The data, featured in Arcadis' 11th annual report, illustrates industry-wide ripple effects of the COVID-19 pandemic although interestingly the overall volume of disputes stayed relatively the same in 2020 as in 2019.
While trends in the value and length of disputes varied from region to region, all regions surveyed saw an increase in "mega disputes" related to bigger capital programs and private projects. Notably, more than 60% of survey respondents encountered project impacts due to COVID-19.
Owners, contractors, or subcontractors failing to understand and/or comply with their contractual obligations became the leading cause of construction disputes in 2020 (jumping from 3rd place in 2019), followed by owner-directed changes and third-party or force-majeure changes as the second and third-leading causes, respectively.
Highlights from the report include:
- Proper contract administration was a theme across the globe for the successful and early resolution of disputes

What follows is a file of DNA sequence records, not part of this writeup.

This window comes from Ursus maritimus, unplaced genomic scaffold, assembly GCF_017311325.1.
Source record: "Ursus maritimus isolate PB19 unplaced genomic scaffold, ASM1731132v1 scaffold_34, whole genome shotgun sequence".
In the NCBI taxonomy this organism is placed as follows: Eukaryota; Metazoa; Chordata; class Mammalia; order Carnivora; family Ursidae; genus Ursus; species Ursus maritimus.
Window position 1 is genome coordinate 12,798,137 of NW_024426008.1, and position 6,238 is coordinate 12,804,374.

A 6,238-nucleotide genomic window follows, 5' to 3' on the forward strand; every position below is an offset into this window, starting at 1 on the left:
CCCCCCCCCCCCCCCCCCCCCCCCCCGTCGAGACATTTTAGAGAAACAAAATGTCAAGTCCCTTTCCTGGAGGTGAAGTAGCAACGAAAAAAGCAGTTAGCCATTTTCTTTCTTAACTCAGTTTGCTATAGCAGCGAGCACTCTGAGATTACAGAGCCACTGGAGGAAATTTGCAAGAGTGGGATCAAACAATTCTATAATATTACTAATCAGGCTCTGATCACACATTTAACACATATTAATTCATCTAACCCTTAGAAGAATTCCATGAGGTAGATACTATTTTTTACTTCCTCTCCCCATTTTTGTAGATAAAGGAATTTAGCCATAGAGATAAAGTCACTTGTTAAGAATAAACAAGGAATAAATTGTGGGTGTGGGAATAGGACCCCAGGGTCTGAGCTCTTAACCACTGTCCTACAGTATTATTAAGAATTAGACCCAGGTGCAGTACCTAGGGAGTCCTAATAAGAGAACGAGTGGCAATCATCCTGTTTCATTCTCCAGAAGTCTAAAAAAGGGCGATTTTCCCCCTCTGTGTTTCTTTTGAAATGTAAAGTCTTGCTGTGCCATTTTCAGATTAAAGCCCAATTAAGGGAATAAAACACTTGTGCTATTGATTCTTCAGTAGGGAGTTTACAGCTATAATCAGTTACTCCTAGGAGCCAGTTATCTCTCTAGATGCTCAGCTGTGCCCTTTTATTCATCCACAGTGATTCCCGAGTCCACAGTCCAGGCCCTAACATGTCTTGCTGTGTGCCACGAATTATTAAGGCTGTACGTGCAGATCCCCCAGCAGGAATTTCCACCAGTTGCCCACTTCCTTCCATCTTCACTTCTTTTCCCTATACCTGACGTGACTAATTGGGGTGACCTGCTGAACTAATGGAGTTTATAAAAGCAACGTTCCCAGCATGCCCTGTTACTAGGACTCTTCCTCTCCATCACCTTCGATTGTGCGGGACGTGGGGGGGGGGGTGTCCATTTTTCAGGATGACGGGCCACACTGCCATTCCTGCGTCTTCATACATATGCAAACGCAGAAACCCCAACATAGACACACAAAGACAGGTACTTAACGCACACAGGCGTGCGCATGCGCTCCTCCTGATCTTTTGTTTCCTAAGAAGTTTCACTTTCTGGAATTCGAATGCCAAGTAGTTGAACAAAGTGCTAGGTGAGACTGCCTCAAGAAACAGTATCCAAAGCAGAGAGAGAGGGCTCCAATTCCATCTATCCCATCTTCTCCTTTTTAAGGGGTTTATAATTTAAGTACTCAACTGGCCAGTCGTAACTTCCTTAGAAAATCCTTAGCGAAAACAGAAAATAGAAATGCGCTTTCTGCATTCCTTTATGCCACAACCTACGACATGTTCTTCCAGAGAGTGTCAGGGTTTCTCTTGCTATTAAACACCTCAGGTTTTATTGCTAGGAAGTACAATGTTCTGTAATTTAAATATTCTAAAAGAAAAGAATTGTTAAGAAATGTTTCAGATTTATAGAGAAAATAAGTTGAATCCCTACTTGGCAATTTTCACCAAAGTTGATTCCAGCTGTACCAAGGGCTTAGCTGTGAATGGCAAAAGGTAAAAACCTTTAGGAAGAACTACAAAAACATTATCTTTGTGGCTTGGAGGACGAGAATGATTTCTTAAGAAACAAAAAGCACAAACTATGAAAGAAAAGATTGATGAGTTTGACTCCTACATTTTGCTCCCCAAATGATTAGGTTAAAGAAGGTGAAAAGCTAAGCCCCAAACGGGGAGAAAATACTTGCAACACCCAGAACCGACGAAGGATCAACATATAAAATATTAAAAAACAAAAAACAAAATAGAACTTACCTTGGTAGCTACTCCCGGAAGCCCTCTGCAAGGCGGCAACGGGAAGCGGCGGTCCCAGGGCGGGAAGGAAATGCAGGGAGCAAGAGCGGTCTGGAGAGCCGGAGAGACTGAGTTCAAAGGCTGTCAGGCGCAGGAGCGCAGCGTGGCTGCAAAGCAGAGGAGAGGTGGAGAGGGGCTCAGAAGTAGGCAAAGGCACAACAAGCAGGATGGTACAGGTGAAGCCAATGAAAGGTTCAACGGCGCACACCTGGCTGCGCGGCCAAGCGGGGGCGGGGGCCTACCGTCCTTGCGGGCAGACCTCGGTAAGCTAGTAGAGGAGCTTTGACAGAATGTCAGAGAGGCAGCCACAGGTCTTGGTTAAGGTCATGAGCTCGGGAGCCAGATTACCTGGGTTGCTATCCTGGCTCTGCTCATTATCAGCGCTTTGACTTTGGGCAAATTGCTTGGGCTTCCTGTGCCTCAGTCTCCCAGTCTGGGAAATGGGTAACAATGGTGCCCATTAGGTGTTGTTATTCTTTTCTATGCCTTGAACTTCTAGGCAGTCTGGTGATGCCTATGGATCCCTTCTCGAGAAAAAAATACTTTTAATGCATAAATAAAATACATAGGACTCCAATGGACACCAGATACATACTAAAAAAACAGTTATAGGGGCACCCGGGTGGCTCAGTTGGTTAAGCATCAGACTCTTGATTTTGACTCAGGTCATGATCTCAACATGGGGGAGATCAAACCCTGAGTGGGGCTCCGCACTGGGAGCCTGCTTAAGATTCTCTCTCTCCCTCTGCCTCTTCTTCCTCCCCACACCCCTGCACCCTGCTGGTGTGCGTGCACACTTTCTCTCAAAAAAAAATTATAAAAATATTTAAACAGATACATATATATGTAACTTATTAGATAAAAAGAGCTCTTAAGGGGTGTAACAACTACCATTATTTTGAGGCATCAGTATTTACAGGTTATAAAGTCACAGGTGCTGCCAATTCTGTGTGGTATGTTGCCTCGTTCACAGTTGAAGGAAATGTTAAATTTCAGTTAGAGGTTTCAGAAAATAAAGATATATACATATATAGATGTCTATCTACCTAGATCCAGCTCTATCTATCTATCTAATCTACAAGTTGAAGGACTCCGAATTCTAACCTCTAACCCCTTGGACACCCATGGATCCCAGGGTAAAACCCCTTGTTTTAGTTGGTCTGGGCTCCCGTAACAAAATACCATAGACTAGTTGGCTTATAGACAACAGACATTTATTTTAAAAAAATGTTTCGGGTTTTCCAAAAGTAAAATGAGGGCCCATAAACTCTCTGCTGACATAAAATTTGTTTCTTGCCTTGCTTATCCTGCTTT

- Most disputes were settled through party-to-party negotiation, and a willingness to compromise played a key role in early resolution
- Among regions surveyed, the buildings (education, healthcare, retail/commercial, government) sector saw the most disputes
- In North America, construction dispute value rose from $18.8 million in 2019 to $37.9 million in 2020, while the length of disputes shortened from 17.6 to 14.2 months.
While cost and length have changed since 2019, risk management was still seen as the most effective claims avoidance tactic, while owner/contractor willingness to compromise was once again the top-ranked factor for the mitigation/early resolution of disputes.
"COVID-19 irrevocably changed every industry," said Roy Cooper, head of contract solutions for Arcadis North America. "Construction disputes experts will have to continue to adapt, even post-pandemic, as workforce expectations, climate events and government infrastructure funding change how projects are designed and contracted in the future."
The research presented in the report was compiled by Arcadis based on survey responses, global construction disputes the team handled in 2020 and contributions from industry experts.